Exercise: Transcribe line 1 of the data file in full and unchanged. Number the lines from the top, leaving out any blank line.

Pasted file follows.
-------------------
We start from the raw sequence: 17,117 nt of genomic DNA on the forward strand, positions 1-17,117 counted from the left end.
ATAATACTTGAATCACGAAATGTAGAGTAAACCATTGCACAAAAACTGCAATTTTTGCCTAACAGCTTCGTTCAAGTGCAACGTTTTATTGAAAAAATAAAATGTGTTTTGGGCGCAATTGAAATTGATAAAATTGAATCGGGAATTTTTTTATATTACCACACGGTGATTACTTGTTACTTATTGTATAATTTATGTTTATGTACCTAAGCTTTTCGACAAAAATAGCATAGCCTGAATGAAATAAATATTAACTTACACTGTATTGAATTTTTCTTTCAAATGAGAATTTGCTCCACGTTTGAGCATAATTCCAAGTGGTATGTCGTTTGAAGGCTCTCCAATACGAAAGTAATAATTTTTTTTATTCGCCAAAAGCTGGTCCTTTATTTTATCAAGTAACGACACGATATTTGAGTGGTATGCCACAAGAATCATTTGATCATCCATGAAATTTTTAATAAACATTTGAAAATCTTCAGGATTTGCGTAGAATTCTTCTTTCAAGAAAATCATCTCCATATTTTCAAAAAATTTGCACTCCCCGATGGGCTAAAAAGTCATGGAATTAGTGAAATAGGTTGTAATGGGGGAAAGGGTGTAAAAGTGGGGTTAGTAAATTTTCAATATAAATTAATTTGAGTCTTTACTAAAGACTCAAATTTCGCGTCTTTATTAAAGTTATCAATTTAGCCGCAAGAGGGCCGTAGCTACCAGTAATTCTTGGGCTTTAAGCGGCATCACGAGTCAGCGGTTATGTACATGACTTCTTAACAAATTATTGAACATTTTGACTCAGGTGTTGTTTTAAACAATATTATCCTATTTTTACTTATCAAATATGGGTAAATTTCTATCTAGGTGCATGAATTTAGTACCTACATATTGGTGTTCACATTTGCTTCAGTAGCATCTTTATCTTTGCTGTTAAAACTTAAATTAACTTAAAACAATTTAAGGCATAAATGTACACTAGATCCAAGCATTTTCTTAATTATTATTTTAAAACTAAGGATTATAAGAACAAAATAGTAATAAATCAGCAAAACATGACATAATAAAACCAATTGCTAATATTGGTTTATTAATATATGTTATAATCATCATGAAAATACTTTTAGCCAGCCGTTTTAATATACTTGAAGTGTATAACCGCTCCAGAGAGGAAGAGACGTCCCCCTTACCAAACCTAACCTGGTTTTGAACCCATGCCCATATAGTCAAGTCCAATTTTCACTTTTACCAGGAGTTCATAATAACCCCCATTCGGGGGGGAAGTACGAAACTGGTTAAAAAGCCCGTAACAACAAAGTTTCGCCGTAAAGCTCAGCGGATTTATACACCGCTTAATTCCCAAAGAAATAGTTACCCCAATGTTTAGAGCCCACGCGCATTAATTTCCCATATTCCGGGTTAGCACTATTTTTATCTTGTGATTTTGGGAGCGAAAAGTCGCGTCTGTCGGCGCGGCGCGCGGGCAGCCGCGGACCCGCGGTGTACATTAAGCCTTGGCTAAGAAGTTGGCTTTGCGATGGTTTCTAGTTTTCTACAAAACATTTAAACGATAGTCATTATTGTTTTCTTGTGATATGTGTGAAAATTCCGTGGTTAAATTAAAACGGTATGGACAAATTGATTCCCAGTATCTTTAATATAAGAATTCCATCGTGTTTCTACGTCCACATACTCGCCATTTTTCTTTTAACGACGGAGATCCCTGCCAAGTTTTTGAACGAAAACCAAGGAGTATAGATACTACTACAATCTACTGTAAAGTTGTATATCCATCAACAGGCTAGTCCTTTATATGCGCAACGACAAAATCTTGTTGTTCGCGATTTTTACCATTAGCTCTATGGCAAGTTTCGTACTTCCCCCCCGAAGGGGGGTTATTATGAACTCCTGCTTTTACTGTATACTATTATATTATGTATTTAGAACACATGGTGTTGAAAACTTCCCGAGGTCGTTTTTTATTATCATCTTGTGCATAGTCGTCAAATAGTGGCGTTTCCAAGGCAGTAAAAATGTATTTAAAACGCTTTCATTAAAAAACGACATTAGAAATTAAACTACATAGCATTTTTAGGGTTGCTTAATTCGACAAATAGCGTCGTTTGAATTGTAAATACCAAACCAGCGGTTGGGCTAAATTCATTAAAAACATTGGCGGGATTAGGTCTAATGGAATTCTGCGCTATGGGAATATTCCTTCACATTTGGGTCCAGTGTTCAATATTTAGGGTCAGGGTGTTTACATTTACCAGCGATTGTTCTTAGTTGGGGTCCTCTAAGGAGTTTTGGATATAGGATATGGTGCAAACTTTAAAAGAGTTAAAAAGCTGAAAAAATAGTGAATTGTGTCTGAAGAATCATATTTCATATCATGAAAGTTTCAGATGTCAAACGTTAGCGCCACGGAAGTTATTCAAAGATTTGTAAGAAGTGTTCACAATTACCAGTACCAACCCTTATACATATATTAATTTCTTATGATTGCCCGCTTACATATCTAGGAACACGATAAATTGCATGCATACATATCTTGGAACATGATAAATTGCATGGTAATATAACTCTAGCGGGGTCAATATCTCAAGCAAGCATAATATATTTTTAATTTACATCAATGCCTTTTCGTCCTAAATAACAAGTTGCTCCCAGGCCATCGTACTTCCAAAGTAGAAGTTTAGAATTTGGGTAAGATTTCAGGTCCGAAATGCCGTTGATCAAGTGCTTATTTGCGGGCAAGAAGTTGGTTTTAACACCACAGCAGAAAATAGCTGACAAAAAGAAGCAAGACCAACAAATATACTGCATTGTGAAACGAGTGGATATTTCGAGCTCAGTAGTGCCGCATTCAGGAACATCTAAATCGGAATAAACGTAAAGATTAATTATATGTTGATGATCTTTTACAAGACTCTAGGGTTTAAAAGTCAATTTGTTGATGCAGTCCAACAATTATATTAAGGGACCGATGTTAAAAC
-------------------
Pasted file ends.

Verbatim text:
We start from the raw sequence: 17,117 nt of genomic DNA on the forward strand, positions 1-17,117 counted from the left end.